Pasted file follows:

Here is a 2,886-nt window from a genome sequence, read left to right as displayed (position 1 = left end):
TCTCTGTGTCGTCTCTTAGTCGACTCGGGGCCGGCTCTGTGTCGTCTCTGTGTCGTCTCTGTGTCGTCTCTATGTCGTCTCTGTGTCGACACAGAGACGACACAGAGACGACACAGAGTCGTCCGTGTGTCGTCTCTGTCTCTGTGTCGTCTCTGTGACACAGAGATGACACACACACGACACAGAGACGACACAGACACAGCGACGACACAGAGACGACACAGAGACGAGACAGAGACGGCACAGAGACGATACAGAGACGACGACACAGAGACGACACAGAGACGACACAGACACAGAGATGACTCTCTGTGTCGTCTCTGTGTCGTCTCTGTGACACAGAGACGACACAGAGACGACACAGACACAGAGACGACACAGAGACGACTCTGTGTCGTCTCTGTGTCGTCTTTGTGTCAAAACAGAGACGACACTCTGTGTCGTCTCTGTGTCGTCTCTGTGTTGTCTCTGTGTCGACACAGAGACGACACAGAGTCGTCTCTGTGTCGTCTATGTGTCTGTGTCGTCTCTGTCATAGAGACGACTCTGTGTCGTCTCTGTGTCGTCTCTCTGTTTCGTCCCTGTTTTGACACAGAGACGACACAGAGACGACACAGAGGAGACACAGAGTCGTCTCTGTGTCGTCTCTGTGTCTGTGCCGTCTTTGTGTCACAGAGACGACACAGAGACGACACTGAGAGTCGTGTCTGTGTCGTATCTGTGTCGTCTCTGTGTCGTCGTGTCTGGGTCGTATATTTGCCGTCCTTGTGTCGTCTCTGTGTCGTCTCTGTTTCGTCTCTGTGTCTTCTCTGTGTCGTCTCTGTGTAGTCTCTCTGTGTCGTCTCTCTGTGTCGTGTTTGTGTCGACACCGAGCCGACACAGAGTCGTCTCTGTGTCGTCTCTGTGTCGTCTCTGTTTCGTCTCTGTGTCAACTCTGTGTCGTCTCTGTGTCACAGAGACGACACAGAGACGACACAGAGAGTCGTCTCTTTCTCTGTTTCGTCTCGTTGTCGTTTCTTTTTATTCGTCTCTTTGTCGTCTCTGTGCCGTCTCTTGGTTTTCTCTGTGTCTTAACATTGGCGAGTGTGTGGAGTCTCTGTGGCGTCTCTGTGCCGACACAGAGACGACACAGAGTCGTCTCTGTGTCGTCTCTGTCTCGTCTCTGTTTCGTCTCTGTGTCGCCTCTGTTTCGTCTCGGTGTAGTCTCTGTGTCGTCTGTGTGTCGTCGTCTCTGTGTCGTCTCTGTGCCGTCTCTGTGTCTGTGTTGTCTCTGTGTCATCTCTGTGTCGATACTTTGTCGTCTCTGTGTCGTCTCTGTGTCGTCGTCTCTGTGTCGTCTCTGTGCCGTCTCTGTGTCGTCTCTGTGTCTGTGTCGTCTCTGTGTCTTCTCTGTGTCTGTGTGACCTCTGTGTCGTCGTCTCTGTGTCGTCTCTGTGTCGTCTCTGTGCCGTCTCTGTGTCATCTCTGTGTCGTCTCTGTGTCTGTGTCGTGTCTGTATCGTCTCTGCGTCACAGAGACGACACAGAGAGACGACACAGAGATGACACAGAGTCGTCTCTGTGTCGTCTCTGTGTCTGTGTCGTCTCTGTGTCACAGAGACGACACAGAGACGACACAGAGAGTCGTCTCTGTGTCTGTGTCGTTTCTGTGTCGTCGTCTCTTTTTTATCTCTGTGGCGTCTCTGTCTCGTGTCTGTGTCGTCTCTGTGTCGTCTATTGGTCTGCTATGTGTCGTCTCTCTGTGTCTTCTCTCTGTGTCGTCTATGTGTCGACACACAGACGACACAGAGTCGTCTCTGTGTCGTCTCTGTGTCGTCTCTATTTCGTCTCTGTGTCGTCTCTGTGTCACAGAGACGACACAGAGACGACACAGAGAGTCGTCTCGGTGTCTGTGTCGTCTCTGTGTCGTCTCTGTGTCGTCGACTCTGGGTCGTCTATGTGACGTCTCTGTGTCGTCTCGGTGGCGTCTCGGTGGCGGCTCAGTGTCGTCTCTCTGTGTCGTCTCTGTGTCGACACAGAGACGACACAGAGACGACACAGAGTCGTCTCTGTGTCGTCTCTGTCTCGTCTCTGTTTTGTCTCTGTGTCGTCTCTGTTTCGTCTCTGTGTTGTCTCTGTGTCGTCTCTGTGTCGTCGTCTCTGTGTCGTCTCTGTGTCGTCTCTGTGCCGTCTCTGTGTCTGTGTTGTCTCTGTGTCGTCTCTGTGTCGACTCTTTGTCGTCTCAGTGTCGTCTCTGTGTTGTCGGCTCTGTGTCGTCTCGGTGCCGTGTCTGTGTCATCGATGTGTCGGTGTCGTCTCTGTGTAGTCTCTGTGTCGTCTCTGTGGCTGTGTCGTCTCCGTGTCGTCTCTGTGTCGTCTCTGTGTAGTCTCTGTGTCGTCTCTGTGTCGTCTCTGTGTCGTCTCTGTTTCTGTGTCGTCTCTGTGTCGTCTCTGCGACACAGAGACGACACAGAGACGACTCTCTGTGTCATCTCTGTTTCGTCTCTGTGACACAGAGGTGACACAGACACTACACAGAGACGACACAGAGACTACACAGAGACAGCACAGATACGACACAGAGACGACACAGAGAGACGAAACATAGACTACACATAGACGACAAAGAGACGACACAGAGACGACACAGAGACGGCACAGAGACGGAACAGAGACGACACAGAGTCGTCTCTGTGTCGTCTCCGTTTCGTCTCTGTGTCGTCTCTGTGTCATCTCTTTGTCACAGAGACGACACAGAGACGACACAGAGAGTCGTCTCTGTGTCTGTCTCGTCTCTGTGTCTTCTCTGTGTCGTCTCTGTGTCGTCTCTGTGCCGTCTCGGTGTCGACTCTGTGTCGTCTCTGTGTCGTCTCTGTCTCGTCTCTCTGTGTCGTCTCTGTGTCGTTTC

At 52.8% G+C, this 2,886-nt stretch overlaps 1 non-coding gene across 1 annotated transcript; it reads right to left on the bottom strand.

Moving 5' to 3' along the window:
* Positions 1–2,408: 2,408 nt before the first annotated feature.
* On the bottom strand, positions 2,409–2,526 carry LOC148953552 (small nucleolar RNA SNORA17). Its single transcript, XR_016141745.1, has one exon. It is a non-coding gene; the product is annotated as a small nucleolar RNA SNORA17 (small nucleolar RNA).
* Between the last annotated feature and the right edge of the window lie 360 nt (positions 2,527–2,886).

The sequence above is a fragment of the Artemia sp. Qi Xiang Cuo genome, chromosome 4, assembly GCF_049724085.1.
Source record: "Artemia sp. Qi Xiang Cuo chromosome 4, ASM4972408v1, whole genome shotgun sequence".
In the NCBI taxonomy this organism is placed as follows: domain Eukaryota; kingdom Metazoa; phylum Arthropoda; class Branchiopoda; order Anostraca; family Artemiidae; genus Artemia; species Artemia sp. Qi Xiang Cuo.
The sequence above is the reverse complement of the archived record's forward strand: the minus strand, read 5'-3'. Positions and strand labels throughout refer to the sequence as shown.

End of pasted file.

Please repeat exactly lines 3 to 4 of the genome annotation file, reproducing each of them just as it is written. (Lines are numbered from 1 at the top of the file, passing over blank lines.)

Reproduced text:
At 52.8% G+C, this 2,886-nt stretch overlaps 1 non-coding gene across 1 annotated transcript; it reads right to left on the bottom strand.

Moving 5' to 3' along the window: